We've had this argument here before and will continue to disagree on this topic.

You have to remember that John works for a high-end builder that builds new mansions and money is no object.

What Todd and I are proposing will in fact work. I have in the past hesitated to mention how many of that type showers I have "hacked" together without any problem, ever.

Today's products are quality products and your project isn't all that extravagant. I must tell you though I have no experience with the Hydroment waterproofing products and have no idea what their capabilities or limitations may be.

You'll be getting more comments now that we have again opened Pandora's Box here so you must judge for yourself if this is the path you want to go down. We can't be there to guarantee anything.

This method has come to me through architects and engineers that believe it can be done and do it only this way. My customers using this method have been state and county governments whose inspections can be sometimes very rigid. Never once has an inspector or a General Contractor bawked at this method in my experience.

John Bridge
10-08-2002, 04:33 PM
I don't want you to think I'm just trying to be a pain in the butt. It's possible the method will work. I've never done it. I don't understand the advantage of it, though. It's certainly not going to be any cheaper, and you will have to slope the drain somehow.

10-08-2002, 04:40 PM
Ooops. Didn't mean to reignite the Hatfields vs. the McCoys.

Seriously, thanks for everyone's time and input. Just when I was on the verge of losing faith in mankind, you tilesetting professionals have restored my confidence.

I might have to check in here once in a while even after I'm done with my project—this place is pretty entertaining. Although, it's unlikely I'll ever really be done.

10-08-2002, 04:43 PM
John, the drain's already sloped. That's why I've been kind of confused since I took this project on. It seemed like I was hearing stuff that was unnecessary.

10-08-2002, 05:00 PM

Concrete (Below grade) is already sloped to drain, wood framed walls with Wonderboard. Waterproof floor and walls up 6 to 8 inches. Would be best to waterproof walls all the way up, to prevent the possibility of water thru grout into cbu and getting behind wp.

Hydroment makes a liquid applied membrane and also a trowel applied uerathane (Ultra-Set).

I'm partial to Laticrete.:)

Another Hack Rep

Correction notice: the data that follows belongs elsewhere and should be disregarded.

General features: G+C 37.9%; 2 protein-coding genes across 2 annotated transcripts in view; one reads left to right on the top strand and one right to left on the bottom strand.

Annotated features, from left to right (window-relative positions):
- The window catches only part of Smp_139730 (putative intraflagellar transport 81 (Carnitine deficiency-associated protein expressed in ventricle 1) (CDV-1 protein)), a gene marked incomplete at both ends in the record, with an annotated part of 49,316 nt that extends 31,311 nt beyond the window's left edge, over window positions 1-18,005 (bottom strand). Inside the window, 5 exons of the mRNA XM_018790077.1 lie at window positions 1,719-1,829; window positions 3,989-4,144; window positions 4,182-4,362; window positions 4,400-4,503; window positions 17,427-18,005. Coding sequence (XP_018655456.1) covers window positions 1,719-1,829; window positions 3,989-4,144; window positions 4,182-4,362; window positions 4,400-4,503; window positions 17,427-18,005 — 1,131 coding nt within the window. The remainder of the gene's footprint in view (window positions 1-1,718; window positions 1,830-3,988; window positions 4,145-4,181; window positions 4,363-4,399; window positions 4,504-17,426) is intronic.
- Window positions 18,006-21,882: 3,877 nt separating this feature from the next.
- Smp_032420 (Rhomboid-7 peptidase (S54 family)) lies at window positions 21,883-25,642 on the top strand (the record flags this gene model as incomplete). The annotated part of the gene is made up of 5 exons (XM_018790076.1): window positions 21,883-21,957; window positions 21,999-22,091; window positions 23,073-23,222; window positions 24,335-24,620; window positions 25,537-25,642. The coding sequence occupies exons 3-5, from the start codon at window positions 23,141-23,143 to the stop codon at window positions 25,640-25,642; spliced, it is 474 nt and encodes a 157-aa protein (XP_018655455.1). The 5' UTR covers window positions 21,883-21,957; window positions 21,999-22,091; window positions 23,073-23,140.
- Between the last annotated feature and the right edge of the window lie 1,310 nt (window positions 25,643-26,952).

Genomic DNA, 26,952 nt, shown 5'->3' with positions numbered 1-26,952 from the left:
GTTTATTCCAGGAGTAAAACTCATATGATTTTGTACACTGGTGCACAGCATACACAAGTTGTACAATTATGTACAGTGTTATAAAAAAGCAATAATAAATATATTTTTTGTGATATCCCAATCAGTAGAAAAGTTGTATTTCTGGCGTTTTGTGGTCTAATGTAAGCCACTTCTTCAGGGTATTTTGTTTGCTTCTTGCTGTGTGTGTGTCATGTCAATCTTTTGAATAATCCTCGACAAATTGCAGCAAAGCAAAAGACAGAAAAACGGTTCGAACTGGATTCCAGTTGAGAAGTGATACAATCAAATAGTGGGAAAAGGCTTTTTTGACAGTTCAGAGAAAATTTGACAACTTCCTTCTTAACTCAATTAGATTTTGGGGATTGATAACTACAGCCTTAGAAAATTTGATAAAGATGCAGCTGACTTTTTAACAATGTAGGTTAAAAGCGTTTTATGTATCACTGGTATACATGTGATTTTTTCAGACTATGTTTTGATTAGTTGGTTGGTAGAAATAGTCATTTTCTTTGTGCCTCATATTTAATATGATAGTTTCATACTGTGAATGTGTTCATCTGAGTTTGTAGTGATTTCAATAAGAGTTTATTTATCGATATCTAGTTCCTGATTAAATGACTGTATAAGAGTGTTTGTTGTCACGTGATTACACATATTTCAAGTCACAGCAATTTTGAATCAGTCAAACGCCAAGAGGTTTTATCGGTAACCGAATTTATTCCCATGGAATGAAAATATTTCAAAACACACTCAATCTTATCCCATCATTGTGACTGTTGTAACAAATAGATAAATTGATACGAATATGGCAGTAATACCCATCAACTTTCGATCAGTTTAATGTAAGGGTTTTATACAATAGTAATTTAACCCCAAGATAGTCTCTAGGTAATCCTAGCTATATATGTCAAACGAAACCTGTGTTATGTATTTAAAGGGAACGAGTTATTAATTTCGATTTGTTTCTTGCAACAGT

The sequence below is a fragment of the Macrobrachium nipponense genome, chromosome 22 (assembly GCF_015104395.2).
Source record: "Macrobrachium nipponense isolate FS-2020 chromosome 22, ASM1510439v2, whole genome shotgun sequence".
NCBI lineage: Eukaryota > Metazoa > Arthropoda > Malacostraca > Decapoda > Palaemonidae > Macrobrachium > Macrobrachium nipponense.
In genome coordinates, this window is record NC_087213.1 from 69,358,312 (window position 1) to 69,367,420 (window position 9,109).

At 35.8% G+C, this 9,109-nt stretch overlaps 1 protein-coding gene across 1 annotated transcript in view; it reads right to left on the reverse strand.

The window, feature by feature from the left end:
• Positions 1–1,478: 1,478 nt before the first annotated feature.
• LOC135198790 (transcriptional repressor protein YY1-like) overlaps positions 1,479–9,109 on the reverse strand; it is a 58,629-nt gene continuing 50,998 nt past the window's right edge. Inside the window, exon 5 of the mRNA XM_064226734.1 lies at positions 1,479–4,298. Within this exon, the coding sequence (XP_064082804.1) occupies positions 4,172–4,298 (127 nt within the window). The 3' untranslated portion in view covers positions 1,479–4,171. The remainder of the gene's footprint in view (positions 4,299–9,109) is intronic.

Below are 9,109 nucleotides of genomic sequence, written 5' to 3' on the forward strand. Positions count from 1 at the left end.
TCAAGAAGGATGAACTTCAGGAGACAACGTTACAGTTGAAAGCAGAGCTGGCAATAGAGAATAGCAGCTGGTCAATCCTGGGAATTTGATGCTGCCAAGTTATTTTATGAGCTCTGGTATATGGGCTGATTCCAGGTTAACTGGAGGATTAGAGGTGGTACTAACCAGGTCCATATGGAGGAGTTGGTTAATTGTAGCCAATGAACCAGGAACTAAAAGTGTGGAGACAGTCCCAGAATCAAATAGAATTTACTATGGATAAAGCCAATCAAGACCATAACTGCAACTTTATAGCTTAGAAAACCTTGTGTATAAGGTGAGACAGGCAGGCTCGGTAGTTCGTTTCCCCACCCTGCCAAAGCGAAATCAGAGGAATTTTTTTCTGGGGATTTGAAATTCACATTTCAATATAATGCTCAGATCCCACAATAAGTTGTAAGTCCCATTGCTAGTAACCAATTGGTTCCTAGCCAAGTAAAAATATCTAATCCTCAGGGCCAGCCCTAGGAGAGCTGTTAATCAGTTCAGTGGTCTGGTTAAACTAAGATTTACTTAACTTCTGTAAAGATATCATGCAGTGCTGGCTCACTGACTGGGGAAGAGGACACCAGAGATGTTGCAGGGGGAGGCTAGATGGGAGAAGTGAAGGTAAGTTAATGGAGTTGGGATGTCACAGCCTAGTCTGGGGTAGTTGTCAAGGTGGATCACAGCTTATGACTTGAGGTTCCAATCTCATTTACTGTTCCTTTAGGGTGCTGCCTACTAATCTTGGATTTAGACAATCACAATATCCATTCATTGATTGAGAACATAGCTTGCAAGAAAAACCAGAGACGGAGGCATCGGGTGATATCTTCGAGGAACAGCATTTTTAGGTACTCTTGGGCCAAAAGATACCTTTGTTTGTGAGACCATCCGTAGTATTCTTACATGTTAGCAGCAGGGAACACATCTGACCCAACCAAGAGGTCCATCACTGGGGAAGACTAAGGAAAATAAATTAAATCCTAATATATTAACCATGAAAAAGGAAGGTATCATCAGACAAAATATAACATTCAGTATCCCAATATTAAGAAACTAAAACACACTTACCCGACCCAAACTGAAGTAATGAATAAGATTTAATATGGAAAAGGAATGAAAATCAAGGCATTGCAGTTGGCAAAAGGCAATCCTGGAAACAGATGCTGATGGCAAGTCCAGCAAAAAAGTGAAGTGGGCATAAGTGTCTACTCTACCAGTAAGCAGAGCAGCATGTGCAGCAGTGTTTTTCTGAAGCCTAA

John Bridge
10-08-2002, 05:05 PM
Now, come on, Kurt. I've been trying my best to back down gracefully. I'm doing the best I can, man. :D

10-08-2002, 05:26 PM

Sorry, my friend, I smelled blood-came runn' :)

This is One of those applications where a liquid-applied WP is the Best choice. :)

KW :)

John Bridge
10-08-2002, 06:50 PM
Geez, I'm coughing up blood. :D

John, squirming his way outa here, B.

Bud Cline
10-08-2002, 07:37 PM
I'll accept your apology as soon as you also apologize for calling me a hack, John.

Thank you KW. I've been doing this in certain applications for years without any problems.

10-08-2002, 09:49 PM
'tole ya, 'tole ya, la, la, la, la...

....and that's why so many of us love it here! ;)

Bud Cline
10-08-2002, 10:40 PM

John Bridge
10-09-2002, 05:55 AM
Well, just one disclaimer. KW says its the best idea in this instance. I don't think so. I may work, but it's not the best.

I guy can only do so much sucking up, you know. :D

10-09-2002, 07:04 AM
Waterproofing with a trowelable paintable membrane has become Standard Operating Procedure for any Concrete/CBU Shower On Grade or Below Grade.Architectural Resources,the largest architectural firm in Northern Mn.Has Spec'd this type membrane on all jobs in the last 4 years.Above Grade floated showers with PVC Membrane are still the Norm for all Wood Subfloor Custum Pan Showers.Ive Done Hospitals,Schools,Nursing Homes,and Motels with trowelable membrane and have encountered no problems yet.
Now,keep in mind,I have membrane showers out there that are near 20 years old so the jury is still out on the longevity of the product,However,I will say the stuff is tough and not near as labor intensive as doing a proper old fashioned Pan.(did I say old fashioned??? )
It will work,and it will work well I believe In this particular application.

While Bud and I do alot of commercial work,we are constantly encountering new architecturaly spec'd Products.Architectural Firms cannot spec a product that will not pass building codes so, you do the math John!!!
Pay close attention to the area where your walls meet your floor and seal this area heavily give it 3 coats if you have the time.
Now ,dont get me wrong,Johns Pan will certainly work and work well, It just is not necessary in this particular situation.Your slope is already there.

10-09-2002, 07:44 AM
Thanks again people. John, typically I'm a guy who goes for the full-on, over-built, by-the-book, anal retentive approach to almost everything. But I've been convinced to go with the method recommended by Bud, Todd , and KW.

You don't have to admit to anything however. Your legend is intact with me.

I've got a lot of work to do to finish this bathroom. There's been nothing simple about this remodel (read rebuild). Obstacles everywhere! My furnace duct routs through the top quarter of the bathroom ceiling, and the plumbing and toilet rough-in were positioned so that I had to work hard and stick-build an acceptable south wall. All electrical work had to be redone, and I had to drill through my brick exterior for an exhaust duct. Ever use a Hilti? A big one? Every thing in life should work like that tool!

When I'm done, I'll post some photos for you guys to review. I'll get close ups so you can grade my shower/tile work. Thanks again!

Bud Cline
10-09-2002, 03:53 PM
In this particular situation you'll be fine.

The prison job I just completed had four showers done in this fashion. The last jail I did three years ago was done like this, four showers there. The last two motels I did each had ground level rooms with some standup showers (eighteen in all if I remeber correctly) all done like this.

I have done plenty of residential basement showers this way over many years. It is a proven method.

In fact this isn't much different than the KERDI method that is coming on strong these days, same concept basically and John loves that.

John Bridge
10-09-2002, 04:07 PM
What legend?

I'm devastated. :D